This book begins in a very dramatic fashion with Alice attempting suicide, and the reader is then led through Alice’s life to discover what has led up to this decision. I found the book (as described on the sleeve) un-put-down-able and couldn’t stop reading it. The tension is built up beautifully as Alice is a likeable character and seems so happy and I found myself envying her, and yet it is obvious that something devastating and terrible has happened to her to make her want to kill herself, and as a reader I found myself racing through the book to find out what this event was.

I did love the description of John and Alice’s relationship; how lovely it all is in the beginning, how romantic, how delighted they are with one another, how perfect it all is. I couldn’t imagine either one of them changing their feelings for each other. It was very romantic and lovely to read.

I found this quite a confusing book to read, however, as one chapter speaks in the third person talking about what Alice is doing, the next chapter speaks in the first person talking about “I” for Alice, and then another chapter will be from her mum’s life (Ann) or Grandma Elspeth. The book also seems to jump around in time from Alice at present day, to her university life, to being a child at home, to working for the Literature Trust and meeting John, therefore when each chapter begins it isn’t immediately apparent which time period the story is being told from and I found this quite disjointed and frustrating to read, but I did wonder if it was a clever way of representing how Alice’s thoughts were jumping around when she was in a coma (but then I would have thought every sentence would have been phrased “I”, plus Alice wouldn’t have been able to describe mum’s and grandma’s activities). I can appreciate that the jumping around from narrator to narrator does contribute to the building of tension and it was useful to see things from different characters’ perspectives, however when the devastating event was finally revealed I found I had to go back to the beginning of the book to re-read all of Alice’s accounts as at the first reading I’d been too confused to take all the detail in.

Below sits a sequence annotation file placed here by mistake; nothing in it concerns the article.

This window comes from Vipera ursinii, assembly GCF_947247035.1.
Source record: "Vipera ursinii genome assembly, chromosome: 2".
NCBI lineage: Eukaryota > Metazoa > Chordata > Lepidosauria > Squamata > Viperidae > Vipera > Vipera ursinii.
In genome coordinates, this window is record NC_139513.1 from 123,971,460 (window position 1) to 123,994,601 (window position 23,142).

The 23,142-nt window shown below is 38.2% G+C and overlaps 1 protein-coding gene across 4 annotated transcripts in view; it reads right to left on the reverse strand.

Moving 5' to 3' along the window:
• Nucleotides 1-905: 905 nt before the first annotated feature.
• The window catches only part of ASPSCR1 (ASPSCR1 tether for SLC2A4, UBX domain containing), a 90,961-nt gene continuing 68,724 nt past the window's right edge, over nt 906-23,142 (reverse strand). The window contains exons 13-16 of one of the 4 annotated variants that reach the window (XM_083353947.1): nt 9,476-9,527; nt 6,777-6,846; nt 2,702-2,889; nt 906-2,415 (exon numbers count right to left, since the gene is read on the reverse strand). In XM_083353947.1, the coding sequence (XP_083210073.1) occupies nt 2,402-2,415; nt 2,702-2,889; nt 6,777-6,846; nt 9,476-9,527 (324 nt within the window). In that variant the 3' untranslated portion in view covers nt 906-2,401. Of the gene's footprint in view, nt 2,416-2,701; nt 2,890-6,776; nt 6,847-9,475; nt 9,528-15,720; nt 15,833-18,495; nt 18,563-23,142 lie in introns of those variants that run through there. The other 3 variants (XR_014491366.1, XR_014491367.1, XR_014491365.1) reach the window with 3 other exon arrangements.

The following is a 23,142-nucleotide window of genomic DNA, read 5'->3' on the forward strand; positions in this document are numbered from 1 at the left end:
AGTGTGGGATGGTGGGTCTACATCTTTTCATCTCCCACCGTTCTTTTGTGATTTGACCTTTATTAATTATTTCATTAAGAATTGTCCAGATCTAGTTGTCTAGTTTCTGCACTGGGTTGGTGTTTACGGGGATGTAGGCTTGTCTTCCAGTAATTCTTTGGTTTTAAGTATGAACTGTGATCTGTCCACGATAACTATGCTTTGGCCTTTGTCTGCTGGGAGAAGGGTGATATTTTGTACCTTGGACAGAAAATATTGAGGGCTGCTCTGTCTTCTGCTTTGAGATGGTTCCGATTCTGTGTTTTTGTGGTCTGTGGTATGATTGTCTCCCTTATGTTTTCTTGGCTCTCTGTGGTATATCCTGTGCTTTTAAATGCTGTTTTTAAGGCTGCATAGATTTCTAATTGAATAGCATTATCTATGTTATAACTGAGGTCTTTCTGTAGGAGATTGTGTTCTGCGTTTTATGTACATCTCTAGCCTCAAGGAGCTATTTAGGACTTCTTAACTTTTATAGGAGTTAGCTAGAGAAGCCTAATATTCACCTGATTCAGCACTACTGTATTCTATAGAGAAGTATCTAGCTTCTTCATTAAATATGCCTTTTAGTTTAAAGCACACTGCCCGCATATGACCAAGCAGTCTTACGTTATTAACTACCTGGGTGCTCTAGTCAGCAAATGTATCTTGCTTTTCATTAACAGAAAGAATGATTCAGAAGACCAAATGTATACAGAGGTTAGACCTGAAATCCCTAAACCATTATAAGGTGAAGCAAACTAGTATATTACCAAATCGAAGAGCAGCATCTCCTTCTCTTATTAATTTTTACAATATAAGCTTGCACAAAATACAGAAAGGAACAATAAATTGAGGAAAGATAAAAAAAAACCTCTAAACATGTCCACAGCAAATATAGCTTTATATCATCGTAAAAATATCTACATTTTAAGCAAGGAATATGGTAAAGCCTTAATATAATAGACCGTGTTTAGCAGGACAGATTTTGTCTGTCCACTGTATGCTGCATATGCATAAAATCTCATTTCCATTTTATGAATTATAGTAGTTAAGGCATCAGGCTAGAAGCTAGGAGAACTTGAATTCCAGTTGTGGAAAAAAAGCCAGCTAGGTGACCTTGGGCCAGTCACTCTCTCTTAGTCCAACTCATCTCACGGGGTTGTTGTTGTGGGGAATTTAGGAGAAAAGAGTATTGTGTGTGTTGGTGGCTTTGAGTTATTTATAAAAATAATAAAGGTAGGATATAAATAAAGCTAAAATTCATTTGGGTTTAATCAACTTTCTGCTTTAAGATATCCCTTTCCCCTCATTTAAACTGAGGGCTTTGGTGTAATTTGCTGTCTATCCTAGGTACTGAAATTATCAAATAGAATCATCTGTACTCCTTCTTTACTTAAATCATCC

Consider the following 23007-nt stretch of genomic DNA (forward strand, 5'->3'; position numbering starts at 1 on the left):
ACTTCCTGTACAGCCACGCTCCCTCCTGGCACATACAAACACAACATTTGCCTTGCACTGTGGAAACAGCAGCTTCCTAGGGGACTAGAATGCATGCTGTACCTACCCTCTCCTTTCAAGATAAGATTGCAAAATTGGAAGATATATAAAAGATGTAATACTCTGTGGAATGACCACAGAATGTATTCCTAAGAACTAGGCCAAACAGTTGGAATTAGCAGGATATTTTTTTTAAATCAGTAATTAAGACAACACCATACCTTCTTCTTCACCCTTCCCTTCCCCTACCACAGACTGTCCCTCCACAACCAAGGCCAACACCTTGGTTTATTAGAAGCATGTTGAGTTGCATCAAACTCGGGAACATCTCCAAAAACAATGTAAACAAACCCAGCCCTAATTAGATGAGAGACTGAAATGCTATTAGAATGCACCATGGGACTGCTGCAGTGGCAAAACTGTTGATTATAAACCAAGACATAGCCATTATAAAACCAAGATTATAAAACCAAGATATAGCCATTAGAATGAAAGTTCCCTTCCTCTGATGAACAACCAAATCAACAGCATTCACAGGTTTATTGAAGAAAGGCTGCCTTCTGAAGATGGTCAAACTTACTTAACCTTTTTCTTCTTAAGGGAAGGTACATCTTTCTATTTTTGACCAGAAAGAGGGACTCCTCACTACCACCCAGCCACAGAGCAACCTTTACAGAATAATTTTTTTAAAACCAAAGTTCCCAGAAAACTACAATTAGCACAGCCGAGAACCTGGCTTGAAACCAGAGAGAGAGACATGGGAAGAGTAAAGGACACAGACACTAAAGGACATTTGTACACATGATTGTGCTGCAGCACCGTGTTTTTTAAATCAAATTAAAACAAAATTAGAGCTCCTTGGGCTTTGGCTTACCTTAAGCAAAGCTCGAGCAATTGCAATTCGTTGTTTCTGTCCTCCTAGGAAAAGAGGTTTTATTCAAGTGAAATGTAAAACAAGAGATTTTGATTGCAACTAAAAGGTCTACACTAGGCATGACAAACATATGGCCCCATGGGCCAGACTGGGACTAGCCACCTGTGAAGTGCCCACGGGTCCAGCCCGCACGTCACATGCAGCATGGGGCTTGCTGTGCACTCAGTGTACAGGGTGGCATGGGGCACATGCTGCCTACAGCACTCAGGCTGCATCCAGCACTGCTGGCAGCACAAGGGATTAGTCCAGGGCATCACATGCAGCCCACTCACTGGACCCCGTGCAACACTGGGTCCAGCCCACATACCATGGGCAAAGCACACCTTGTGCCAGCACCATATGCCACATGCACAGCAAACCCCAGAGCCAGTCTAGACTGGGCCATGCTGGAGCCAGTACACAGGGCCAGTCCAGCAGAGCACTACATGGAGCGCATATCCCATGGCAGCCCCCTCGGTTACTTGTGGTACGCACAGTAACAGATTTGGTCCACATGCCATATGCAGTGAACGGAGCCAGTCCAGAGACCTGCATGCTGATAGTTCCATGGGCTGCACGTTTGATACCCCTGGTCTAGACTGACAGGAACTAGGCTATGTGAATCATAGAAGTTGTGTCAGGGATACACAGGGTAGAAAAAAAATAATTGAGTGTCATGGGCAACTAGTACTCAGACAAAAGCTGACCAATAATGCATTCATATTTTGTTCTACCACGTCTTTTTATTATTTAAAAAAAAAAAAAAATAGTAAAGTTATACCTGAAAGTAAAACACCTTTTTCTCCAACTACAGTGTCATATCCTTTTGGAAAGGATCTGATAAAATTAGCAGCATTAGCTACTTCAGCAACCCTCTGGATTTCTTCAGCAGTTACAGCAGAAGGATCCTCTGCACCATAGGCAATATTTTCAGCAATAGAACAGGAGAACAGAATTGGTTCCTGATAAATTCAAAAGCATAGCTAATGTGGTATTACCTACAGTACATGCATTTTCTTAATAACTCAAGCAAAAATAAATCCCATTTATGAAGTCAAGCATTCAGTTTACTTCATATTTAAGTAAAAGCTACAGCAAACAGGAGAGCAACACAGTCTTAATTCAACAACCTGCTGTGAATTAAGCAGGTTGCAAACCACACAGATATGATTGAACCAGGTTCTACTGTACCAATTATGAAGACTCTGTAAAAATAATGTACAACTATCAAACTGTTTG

I had thought this was going to be just a chick-lit book, but it is so much more than that; it is a gripping book and a very touching one and I did enjoy it (but I found the writing style a little annoying and off-putting).

After You'd Gone (Paperback)

By (author): Maggie O'Farrell

After You'd Gone
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